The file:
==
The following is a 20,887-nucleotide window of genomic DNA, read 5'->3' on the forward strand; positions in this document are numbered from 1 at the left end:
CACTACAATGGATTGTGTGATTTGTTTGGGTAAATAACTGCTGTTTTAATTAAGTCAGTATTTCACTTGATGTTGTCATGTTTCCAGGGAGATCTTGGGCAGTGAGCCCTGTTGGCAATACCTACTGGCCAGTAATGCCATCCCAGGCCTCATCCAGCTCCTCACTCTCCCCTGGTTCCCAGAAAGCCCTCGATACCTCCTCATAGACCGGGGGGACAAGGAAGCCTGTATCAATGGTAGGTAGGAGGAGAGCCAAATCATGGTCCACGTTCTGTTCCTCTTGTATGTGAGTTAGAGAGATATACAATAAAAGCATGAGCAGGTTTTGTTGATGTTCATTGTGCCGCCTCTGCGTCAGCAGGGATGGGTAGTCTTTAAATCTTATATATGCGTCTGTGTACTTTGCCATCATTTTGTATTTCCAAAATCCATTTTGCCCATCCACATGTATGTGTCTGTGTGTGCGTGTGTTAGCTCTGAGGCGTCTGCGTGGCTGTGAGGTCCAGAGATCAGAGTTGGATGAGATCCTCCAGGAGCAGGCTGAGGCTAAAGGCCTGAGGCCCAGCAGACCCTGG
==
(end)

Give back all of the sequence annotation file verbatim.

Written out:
The following is a 20,887-nucleotide window of genomic DNA, read 5'->3' on the forward strand; positions in this document are numbered from 1 at the left end:
CACTACAATGGATTGTGTGATTTGTTTGGGTAAATAACTGCTGTTTTAATTAAGTCAGTATTTCACTTGATGTTGTCATGTTTCCAGGGAGATCTTGGGCAGTGAGCCCTGTTGGCAATACCTACTGGCCAGTAATGCCATCCCAGGCCTCATCCAGCTCCTCACTCTCCCCTGGTTCCCAGAAAGCCCTCGATACCTCCTCATAGACCGGGGGGACAAGGAAGCCTGTATCAATGGTAGGTAGGAGGAGAGCCAAATCATGGTCCACGTTCTGTTCCTCTTGTATGTGAGTTAGAGAGATATACAATAAAAGCATGAGCAGGTTTTGTTGATGTTCATTGTGCCGCCTCTGCGTCAGCAGGGATGGGTAGTCTTTAAATCTTATATATGCGTCTGTGTACTTTGCCATCATTTTGTATTTCCAAAATCCATTTTGCCCATCCACATGTATGTGTCTGTGTGTGCGTGTGTTAGCTCTGAGGCGTCTGCGTGGCTGTGAGGTCCAGAGATCAGAGTTGGATGAGATCCTCCAGGAGCAGGCTGAGGCTAAAGGCCTGAGGCCCAGCAGACCCTGG